Wilkins, received the 1962 Nobel Prize for the discovery and description of the structure of DNA, while Dr. Franklin's brilliant lighting and critical data analysis went virtually unnoticed and went unnoticed. Rosalind Franklin published consistently throughout her career, including 19 articles on carbon and carbons, five on DNA, and 21 on viruses. Shortly before her death, she and her team, including Dr.
Klug, who won the Nobel Prize in Chemistry in 1982, embarked on research into the deadly polio virus. Franklin as “a role model for our students, researchers, teachers and all aspiring scientists around the world. He declared Photo 51 as the university's logo and declared “Life in Discovery” as its motto. Throughout the university's history, the Illinois Institute of Technology community has been fortunate to have the support of exceptional trustees, alumni, professors, and friends.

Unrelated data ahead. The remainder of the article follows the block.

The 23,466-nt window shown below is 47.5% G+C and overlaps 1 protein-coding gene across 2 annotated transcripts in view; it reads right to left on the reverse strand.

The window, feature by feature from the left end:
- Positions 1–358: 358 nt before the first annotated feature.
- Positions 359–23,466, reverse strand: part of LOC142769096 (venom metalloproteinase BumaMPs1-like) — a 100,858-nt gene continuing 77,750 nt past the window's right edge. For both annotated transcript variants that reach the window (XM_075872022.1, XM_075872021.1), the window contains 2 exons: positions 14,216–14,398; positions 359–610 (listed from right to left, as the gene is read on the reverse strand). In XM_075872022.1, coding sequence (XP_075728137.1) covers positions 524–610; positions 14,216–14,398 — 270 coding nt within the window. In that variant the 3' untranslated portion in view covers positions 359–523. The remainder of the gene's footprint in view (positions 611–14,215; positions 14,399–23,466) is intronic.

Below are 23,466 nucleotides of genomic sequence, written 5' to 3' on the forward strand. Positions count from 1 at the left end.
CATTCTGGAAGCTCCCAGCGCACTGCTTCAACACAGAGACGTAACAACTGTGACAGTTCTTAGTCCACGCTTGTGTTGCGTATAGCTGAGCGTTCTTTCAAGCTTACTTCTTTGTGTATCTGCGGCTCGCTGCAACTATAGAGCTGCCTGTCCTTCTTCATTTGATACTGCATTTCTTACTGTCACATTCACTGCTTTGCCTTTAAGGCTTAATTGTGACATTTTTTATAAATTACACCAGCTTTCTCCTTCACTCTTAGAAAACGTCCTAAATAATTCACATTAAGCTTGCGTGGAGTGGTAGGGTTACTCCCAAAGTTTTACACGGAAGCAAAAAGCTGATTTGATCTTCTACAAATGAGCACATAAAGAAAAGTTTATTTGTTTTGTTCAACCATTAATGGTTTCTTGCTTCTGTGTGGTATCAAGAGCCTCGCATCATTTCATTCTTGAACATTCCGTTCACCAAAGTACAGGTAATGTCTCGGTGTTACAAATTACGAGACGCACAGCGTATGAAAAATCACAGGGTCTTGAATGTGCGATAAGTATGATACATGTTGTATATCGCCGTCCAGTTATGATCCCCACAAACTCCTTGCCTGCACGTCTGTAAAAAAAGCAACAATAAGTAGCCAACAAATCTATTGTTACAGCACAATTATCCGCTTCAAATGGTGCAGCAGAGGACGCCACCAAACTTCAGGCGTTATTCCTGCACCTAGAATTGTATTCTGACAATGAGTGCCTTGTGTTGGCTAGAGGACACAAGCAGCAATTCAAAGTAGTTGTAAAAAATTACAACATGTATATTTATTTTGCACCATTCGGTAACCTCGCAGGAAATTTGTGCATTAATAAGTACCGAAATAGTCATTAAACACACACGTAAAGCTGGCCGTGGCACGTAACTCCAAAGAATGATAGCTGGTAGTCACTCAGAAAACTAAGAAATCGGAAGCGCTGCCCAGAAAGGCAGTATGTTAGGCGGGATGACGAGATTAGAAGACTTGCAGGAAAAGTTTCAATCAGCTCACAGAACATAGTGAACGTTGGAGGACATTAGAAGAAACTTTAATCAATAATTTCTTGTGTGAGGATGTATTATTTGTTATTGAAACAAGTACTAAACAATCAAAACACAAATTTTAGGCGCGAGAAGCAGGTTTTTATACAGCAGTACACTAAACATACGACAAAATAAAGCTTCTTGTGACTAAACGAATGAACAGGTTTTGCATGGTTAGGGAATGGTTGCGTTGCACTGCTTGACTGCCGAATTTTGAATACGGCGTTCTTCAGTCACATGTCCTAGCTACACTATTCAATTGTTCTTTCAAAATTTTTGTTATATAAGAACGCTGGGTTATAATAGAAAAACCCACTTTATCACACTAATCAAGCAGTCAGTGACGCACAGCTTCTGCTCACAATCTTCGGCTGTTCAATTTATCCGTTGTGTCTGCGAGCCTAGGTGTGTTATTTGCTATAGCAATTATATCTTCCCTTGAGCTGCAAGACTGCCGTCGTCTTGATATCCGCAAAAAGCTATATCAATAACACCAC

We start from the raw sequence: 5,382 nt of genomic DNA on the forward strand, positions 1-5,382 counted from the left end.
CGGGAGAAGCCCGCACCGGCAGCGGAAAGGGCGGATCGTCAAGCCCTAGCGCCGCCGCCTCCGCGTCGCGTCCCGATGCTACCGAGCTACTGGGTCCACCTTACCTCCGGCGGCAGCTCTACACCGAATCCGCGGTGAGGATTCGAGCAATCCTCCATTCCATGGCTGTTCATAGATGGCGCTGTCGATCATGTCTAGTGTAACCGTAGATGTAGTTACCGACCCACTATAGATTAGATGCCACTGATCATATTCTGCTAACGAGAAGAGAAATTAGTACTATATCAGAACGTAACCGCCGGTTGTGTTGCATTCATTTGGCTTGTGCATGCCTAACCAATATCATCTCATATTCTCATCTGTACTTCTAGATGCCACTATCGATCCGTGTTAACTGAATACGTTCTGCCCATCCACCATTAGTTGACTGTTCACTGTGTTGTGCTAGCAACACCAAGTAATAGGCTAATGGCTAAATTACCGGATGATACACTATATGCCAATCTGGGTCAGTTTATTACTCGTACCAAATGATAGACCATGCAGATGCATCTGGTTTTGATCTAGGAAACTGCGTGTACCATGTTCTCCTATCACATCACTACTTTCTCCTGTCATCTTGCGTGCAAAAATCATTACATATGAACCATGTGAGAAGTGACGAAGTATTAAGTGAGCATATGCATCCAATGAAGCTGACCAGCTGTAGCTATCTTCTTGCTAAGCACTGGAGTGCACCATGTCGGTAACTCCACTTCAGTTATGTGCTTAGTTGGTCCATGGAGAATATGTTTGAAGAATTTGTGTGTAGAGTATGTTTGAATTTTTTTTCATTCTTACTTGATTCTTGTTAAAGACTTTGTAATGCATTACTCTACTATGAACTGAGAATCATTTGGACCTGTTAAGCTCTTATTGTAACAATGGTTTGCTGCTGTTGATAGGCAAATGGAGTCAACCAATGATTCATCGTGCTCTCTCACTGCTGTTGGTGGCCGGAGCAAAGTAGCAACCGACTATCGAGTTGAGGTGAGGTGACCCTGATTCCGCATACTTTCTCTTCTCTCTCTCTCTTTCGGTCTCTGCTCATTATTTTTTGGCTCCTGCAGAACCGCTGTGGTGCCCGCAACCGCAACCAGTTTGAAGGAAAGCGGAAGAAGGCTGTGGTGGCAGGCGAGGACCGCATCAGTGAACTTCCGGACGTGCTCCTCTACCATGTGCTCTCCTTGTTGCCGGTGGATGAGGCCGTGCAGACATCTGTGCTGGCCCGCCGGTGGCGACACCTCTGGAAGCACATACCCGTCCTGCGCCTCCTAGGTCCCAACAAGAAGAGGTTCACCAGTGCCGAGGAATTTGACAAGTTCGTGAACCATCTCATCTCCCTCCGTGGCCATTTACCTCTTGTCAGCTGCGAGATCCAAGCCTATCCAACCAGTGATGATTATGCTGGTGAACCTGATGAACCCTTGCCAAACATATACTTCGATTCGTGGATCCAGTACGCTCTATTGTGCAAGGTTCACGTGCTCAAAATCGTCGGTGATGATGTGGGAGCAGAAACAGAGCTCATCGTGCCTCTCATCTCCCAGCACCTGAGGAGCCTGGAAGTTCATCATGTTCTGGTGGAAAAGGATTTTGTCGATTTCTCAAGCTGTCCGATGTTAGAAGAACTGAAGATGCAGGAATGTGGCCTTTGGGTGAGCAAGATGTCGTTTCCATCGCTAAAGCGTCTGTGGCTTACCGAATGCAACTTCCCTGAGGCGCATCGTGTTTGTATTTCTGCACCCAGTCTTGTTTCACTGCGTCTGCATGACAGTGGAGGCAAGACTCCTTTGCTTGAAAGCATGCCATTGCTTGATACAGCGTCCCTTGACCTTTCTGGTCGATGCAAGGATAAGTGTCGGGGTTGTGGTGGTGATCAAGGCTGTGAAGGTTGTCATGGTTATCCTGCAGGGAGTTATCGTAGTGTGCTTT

Their outstanding contributions and achievements are represented by their inclusion in the Illinois Institute of Technology Hall of Fame. In 1946, Boder traveled from Illinois Tech to Eastern Europe, taking with him a 50-pound tape recorder and 200 coils of carbon steel wire, in which he recorded 119 interviews with people. Heald was one of the key people responsible for the merger of Armour with the Lewis Institute to create the Illinois Institute of Technology in 1940. He served as a professor of mechanical engineering at several institutions, including Illinois Tech, where he was department director from 1940 to 1943 and director of the Institute of Gas Technology from 1943 to 45. The influential Prairie School landscape architect, Alfred Caldwell, was the first full-time professor in the Illinois Tech department of architecture in the College of Architecture, Planning, and Design.